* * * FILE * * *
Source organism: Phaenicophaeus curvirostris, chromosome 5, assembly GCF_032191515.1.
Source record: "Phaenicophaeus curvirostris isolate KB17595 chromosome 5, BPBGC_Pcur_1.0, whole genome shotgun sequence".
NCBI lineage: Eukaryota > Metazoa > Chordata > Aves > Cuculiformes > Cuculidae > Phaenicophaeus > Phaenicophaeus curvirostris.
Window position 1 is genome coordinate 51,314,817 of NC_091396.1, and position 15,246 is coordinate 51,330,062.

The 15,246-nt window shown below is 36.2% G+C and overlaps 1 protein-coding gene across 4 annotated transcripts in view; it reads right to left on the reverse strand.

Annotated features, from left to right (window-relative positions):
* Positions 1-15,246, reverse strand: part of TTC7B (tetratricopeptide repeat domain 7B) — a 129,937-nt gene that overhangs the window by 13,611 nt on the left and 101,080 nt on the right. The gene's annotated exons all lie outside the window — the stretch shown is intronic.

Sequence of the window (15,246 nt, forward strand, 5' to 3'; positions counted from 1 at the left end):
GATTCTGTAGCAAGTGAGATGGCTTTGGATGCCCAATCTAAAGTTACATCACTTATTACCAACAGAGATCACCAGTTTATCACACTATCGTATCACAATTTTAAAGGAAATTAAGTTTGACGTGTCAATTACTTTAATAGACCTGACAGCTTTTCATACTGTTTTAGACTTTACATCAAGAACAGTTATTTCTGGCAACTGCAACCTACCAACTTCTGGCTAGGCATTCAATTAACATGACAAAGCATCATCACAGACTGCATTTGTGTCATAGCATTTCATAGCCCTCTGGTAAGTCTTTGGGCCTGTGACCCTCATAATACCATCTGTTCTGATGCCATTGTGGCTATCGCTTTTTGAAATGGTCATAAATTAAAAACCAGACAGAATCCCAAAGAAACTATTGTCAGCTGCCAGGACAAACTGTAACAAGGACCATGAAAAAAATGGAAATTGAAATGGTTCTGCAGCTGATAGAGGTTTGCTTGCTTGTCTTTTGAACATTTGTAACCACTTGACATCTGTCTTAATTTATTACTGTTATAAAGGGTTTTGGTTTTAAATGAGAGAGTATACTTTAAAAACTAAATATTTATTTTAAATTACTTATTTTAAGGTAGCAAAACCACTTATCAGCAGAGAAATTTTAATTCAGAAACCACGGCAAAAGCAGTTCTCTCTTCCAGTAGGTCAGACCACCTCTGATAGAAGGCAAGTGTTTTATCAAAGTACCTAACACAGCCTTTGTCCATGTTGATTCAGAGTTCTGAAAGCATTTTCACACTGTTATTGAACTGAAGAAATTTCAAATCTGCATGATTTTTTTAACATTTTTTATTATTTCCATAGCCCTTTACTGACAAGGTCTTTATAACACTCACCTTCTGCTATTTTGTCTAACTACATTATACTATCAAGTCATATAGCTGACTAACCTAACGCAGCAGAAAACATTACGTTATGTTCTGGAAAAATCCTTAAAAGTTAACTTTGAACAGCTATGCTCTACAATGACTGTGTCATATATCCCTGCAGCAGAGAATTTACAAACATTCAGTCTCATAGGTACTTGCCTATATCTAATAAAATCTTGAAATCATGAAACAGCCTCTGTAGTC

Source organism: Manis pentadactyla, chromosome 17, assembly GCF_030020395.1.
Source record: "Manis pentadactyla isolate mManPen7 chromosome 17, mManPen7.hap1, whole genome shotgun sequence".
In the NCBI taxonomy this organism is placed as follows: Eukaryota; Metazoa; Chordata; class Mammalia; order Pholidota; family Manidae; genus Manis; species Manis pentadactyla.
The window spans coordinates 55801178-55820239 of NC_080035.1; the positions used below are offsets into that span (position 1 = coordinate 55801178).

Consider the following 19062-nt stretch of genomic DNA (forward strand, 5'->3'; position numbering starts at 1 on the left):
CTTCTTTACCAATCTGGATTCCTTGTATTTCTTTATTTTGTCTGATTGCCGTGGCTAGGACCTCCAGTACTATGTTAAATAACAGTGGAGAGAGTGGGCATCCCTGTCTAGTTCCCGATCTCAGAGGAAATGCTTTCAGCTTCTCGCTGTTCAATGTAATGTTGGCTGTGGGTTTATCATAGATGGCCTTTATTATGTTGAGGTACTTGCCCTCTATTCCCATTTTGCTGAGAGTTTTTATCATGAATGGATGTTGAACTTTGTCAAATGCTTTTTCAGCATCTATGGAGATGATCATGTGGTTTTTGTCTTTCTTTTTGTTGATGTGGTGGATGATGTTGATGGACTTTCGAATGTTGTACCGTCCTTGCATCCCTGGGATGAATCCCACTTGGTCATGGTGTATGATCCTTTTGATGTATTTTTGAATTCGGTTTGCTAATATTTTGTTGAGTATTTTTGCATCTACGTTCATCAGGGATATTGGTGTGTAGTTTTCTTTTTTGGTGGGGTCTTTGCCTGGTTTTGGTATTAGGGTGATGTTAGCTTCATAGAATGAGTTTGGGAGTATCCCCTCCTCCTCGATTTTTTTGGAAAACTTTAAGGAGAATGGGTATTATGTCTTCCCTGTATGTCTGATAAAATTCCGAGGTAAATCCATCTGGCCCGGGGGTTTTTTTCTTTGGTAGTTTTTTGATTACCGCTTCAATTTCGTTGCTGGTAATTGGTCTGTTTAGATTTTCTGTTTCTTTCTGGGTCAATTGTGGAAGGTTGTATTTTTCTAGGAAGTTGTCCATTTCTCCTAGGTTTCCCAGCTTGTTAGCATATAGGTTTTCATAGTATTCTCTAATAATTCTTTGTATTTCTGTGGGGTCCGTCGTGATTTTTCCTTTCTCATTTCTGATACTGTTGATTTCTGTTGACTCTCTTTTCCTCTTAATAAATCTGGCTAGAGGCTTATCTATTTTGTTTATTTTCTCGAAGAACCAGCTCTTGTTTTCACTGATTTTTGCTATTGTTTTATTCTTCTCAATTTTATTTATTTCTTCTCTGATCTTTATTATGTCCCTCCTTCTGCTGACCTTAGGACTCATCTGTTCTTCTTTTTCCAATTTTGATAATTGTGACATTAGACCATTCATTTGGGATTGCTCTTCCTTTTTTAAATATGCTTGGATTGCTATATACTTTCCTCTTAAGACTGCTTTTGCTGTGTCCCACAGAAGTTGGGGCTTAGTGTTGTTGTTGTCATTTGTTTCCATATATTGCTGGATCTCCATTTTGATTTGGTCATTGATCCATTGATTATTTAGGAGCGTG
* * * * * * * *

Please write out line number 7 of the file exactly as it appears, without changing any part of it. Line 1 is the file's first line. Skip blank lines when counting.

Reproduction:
* Positions 1-15,246, reverse strand: part of TTC7B (tetratricopeptide repeat domain 7B) — a 129,937-nt gene that overhangs the window by 13,611 nt on the left and 101,080 nt on the right. The gene's annotated exons all lie outside the window — the stretch shown is intronic.